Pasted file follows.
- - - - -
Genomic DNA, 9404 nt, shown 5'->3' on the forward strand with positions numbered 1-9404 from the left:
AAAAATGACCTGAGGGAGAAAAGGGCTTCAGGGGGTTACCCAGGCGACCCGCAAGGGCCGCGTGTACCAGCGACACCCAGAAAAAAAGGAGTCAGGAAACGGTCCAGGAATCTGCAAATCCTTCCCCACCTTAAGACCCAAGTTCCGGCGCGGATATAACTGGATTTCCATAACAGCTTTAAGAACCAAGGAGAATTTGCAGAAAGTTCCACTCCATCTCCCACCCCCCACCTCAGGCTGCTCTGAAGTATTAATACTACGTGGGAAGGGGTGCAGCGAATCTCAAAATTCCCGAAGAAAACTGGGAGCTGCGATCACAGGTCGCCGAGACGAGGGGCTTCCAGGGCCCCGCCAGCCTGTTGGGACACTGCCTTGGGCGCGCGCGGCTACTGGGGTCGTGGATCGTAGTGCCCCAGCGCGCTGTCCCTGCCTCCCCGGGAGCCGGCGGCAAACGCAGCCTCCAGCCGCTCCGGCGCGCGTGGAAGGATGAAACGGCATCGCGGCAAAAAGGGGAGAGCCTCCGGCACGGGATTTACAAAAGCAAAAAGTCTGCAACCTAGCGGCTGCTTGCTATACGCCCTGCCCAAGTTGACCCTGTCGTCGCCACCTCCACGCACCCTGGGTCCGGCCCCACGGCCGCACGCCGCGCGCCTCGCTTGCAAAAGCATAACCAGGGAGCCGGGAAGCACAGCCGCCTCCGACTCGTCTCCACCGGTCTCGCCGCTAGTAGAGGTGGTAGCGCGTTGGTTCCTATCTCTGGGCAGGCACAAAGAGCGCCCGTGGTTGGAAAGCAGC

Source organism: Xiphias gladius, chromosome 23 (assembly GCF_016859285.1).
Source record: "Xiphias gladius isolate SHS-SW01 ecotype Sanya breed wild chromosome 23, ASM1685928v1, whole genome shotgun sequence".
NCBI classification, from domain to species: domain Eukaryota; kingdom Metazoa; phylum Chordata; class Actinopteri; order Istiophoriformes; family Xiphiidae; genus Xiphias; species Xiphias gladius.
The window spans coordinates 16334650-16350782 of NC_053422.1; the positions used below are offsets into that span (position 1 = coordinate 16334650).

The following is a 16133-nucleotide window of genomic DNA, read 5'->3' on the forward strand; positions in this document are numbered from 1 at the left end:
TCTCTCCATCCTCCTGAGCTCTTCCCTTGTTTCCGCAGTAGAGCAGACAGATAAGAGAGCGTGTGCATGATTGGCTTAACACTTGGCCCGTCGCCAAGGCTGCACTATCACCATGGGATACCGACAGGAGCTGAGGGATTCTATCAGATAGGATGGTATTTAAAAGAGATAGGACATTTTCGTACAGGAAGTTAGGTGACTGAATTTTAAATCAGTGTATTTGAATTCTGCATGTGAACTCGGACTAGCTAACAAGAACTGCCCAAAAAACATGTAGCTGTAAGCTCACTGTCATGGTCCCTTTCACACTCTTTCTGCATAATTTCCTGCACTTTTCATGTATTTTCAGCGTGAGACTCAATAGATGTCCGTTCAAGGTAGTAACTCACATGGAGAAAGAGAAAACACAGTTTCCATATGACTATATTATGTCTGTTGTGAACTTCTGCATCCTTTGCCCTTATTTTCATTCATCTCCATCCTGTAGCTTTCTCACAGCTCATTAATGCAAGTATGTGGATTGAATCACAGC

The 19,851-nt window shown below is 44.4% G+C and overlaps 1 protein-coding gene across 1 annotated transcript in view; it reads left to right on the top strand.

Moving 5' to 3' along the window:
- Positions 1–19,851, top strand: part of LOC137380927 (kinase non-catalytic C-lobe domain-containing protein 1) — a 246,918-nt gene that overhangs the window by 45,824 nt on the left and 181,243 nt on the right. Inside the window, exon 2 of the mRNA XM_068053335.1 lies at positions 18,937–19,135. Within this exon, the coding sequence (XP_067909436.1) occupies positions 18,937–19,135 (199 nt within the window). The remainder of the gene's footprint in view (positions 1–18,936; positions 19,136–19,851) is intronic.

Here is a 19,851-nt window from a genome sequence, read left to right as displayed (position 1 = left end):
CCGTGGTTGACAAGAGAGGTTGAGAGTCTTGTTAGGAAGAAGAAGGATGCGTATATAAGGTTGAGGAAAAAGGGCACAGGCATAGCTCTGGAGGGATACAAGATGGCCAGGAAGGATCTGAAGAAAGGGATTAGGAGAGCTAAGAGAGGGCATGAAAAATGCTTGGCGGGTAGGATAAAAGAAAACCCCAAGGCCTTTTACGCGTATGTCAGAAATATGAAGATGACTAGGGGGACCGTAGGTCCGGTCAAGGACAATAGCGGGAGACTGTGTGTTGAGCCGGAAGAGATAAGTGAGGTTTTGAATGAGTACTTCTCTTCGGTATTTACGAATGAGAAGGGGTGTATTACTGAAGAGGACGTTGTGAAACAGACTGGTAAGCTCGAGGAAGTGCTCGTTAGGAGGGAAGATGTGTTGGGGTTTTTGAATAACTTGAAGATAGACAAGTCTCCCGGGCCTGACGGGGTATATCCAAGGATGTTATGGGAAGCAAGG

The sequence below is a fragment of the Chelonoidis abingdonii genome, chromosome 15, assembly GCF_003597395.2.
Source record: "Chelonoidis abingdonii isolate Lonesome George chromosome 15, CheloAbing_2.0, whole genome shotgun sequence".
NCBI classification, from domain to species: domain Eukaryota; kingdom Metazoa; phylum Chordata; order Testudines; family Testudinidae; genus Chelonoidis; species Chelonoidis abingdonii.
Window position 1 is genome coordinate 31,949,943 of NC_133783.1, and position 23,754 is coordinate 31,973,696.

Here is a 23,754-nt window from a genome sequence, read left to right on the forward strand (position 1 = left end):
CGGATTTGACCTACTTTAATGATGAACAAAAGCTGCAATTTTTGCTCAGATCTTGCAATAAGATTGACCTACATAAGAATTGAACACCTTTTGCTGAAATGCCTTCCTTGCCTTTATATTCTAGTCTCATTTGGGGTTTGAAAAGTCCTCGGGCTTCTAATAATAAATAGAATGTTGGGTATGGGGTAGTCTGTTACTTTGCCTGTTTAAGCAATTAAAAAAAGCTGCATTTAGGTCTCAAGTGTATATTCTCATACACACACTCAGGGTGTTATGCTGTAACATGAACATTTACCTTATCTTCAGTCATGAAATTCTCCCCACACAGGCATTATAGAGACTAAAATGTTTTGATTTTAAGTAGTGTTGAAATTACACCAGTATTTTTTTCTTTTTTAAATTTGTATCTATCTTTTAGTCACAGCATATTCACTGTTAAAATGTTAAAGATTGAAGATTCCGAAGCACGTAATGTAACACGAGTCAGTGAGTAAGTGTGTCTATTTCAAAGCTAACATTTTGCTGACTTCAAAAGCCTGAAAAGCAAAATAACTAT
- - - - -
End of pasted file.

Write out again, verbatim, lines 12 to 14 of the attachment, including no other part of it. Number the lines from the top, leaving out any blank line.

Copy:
Here is a 19,851-nt window from a genome sequence, read left to right as displayed (position 1 = left end):
CCGTGGTTGACAAGAGAGGTTGAGAGTCTTGTTAGGAAGAAGAAGGATGCGTATATAAGGTTGAGGAAAAAGGGCACAGGCATAGCTCTGGAGGGATACAAGATGGCCAGGAAGGATCTGAAGAAAGGGATTAGGAGAGCTAAGAGAGGGCATGAAAAATGCTTGGCGGGTAGGATAAAAGAAAACCCCAAGGCCTTTTACGCGTATGTCAGAAATATGAAGATGACTAGGGGGACCGTAGGTCCGGTCAAGGACAATAGCGGGAGACTGTGTGTTGAGCCGGAAGAGATAAGTGAGGTTTTGAATGAGTACTTCTCTTCGGTATTTACGAATGAGAAGGGGTGTATTACTGAAGAGGACGTTGTGAAACAGACTGGTAAGCTCGAGGAAGTGCTCGTTAGGAGGGAAGATGTGTTGGGGTTTTTGAATAACTTGAAGATAGACAAGTCTCCCGGGCCTGACGGGGTATATCCAAGGATGTTATGGGAAGCAAGG

The sequence below is a fragment of the Chelonoidis abingdonii genome, chromosome 15, assembly GCF_003597395.2.